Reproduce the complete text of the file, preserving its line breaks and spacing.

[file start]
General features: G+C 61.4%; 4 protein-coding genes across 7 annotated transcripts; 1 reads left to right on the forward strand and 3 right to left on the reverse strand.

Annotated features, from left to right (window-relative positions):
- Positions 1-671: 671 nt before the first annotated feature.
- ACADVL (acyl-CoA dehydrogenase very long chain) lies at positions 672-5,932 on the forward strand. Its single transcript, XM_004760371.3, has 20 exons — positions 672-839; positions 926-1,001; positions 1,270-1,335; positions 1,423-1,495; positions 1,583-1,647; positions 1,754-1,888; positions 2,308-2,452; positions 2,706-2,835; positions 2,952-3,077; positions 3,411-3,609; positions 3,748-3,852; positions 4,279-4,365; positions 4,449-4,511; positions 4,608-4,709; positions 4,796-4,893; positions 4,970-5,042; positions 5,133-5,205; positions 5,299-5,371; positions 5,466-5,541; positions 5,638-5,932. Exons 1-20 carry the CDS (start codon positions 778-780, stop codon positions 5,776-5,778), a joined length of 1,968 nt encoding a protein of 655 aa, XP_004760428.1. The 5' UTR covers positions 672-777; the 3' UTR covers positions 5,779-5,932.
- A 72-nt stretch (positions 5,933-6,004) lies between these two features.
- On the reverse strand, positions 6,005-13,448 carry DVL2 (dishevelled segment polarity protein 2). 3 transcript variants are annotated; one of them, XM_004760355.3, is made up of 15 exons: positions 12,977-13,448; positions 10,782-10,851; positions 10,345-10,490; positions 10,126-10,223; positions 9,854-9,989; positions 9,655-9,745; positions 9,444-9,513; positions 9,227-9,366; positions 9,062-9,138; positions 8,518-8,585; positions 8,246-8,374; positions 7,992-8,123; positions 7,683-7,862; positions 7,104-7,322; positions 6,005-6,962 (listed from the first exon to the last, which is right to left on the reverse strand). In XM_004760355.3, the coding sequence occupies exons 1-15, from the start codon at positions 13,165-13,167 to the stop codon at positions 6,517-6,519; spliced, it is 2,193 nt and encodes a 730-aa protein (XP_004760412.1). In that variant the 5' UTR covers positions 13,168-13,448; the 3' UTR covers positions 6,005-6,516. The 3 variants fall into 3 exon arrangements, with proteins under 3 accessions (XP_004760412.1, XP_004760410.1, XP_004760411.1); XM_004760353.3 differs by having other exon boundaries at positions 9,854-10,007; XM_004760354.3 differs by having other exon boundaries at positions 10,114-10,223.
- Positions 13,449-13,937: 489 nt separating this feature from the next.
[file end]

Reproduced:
General features: G+C 61.4%; 4 protein-coding genes across 7 annotated transcripts; 1 reads left to right on the forward strand and 3 right to left on the reverse strand.

Annotated features, from left to right (window-relative positions):
- Positions 1-671: 671 nt before the first annotated feature.
- ACADVL (acyl-CoA dehydrogenase very long chain) lies at positions 672-5,932 on the forward strand. Its single transcript, XM_004760371.3, has 20 exons — positions 672-839; positions 926-1,001; positions 1,270-1,335; positions 1,423-1,495; positions 1,583-1,647; positions 1,754-1,888; positions 2,308-2,452; positions 2,706-2,835; positions 2,952-3,077; positions 3,411-3,609; positions 3,748-3,852; positions 4,279-4,365; positions 4,449-4,511; positions 4,608-4,709; positions 4,796-4,893; positions 4,970-5,042; positions 5,133-5,205; positions 5,299-5,371; positions 5,466-5,541; positions 5,638-5,932. Exons 1-20 carry the CDS (start codon positions 778-780, stop codon positions 5,776-5,778), a joined length of 1,968 nt encoding a protein of 655 aa, XP_004760428.1. The 5' UTR covers positions 672-777; the 3' UTR covers positions 5,779-5,932.
- A 72-nt stretch (positions 5,933-6,004) lies between these two features.
- On the reverse strand, positions 6,005-13,448 carry DVL2 (dishevelled segment polarity protein 2). 3 transcript variants are annotated; one of them, XM_004760355.3, is made up of 15 exons: positions 12,977-13,448; positions 10,782-10,851; positions 10,345-10,490; positions 10,126-10,223; positions 9,854-9,989; positions 9,655-9,745; positions 9,444-9,513; positions 9,227-9,366; positions 9,062-9,138; positions 8,518-8,585; positions 8,246-8,374; positions 7,992-8,123; positions 7,683-7,862; positions 7,104-7,322; positions 6,005-6,962 (listed from the first exon to the last, which is right to left on the reverse strand). In XM_004760355.3, the coding sequence occupies exons 1-15, from the start codon at positions 13,165-13,167 to the stop codon at positions 6,517-6,519; spliced, it is 2,193 nt and encodes a 730-aa protein (XP_004760412.1). In that variant the 5' UTR covers positions 13,168-13,448; the 3' UTR covers positions 6,005-6,516. The 3 variants fall into 3 exon arrangements, with proteins under 3 accessions (XP_004760412.1, XP_004760410.1, XP_004760411.1); XM_004760353.3 differs by having other exon boundaries at positions 9,854-10,007; XM_004760354.3 differs by having other exon boundaries at positions 10,114-10,223.
- Positions 13,449-13,937: 489 nt separating this feature from the next.